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  4. I just watched Gone With the Wind this week for the first time. It is interesting to read/watch something after hearing about it for years and years. Like you, I thought that I had a good idea of what it was about (especially after watching Carol Burnett spoofs on it when I was younger), but I really didn't have a clue. There's nothing like experiencing the real thing.

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  5. Is it better than Tex? I really couldn't get into that one.

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  6. I absolutely loved this story. Its a great book for people of all ages. I agree with Camille that you need to rent the movie.

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  7. Yep, the movie never fails to make my weepy. And I'm so glad you got around to this one. I love it so.

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  8. I've never read it either. I might have to now!

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  9. This was my absolute favorite book of 8th grade, and it has remained a favorite every since. I totally had a crush on Soda, even before I knew that Rob Lowe played him in the movie. I'm pretty sure that wasn't the point, but I was 13, so I should probably be excused. I do remember reading a followup though, and I threw it across the room. I'm not sure how I would feel about it now, but proceed to the book That Was Then, This Is Now with caution. Bleah.

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  10. I read this for the first time as an adult too and was blown away. I remember it made me cry, but I can't remember why.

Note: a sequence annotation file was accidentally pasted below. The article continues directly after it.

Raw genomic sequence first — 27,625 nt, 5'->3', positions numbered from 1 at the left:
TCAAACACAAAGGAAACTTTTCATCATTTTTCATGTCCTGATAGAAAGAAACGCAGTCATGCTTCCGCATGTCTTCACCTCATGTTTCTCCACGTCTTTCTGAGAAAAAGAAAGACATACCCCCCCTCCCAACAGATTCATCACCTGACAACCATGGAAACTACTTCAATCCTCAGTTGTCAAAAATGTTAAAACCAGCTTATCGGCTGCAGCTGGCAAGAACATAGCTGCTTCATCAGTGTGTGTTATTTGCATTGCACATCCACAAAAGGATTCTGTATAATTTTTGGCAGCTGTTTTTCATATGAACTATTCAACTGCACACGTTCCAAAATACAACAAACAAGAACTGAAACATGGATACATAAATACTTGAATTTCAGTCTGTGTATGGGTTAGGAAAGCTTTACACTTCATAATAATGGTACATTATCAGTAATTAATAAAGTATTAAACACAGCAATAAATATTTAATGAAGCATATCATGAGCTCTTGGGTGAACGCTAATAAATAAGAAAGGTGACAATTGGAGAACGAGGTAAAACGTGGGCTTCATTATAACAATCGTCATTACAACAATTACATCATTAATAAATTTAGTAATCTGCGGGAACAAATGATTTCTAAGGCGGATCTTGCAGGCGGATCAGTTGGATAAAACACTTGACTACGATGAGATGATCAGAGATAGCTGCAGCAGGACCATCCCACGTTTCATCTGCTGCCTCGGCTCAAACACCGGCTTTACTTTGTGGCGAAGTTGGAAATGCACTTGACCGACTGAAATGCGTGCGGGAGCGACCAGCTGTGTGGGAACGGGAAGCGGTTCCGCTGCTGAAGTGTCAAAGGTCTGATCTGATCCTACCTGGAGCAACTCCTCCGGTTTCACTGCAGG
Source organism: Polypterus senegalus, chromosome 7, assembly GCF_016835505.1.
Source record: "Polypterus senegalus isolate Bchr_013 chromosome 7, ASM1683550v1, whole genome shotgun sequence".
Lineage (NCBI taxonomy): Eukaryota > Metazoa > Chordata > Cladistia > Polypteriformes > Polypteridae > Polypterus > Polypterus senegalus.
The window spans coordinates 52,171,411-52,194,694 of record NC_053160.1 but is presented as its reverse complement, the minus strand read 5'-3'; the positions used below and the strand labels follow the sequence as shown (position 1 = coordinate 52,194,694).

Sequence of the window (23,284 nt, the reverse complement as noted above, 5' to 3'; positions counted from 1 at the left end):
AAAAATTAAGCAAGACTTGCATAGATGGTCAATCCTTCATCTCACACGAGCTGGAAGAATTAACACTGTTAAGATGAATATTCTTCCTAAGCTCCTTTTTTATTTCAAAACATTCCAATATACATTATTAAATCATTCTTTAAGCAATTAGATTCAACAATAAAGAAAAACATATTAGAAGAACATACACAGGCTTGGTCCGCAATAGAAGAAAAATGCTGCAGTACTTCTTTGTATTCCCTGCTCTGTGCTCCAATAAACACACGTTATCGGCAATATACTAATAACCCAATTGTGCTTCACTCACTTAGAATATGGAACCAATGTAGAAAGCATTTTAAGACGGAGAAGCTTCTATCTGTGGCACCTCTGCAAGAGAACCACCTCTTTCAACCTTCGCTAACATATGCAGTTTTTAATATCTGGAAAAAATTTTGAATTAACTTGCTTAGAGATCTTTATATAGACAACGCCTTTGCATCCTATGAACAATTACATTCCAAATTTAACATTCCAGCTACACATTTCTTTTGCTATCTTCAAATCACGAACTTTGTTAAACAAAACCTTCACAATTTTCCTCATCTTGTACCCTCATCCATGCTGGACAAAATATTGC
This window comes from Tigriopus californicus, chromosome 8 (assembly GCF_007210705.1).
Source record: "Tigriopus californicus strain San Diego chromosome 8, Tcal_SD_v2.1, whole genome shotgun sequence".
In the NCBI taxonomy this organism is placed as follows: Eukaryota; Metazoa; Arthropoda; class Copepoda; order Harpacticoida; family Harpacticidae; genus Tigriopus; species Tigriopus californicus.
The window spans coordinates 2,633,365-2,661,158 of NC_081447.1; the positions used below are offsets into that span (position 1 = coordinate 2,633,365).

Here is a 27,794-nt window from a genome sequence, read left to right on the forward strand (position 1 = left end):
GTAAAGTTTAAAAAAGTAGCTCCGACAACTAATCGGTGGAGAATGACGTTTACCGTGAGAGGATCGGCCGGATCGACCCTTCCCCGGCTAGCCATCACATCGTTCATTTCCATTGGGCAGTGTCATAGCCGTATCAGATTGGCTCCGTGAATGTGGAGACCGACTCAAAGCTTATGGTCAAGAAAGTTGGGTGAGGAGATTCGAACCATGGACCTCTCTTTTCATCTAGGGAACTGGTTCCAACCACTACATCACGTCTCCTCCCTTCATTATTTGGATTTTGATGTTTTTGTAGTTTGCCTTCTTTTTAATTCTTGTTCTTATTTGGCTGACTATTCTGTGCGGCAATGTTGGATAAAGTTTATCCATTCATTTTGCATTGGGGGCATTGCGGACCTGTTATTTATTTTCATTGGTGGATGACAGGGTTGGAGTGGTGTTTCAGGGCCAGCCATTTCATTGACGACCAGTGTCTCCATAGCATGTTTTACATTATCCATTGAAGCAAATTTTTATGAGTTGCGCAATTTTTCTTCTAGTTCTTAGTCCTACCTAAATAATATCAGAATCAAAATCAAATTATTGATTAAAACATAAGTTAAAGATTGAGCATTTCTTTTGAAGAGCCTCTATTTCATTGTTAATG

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  11. This always reminded me of West Side Story somehow...but without the ballet...or the Romeo/Juliet ending.

    Also, Britt: seriously?! That's awesome.

    xox

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  12. This was required reading in my high school English course and if it's not when my children get that high, it will be in my house. Excellent literature doesn't get much better.

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  13. Totally my fav book in 8th grade too - even though it was required reading! - and movie: Tom Cruise,C. Thomas Howell, Robe Lowe, Patrick Swayze, Karate Kid guy, and more... I think I had a poster of all of them on my bedroom wall. Ah, to be 13 again... NEVER...

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  14. LOL - I was going to ask you to rephrase the "grandparent of YA", but it was originally published by Viking Press in 1967. That makes it a grandparent! How is it that I haven't read it or seen the movie? Maybe because I was studying too much to have much pleasure reading time? Might have to read it. Some of my best friends were greasers.

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  15. Ditto on Sarah's comment...my sister and I covered an entire wall in our room w/posters of all the "babes" from The Outsiders! Back then, Rob Lowe, Patrick Swazie...sigh- Never read the book...LOVED the movie.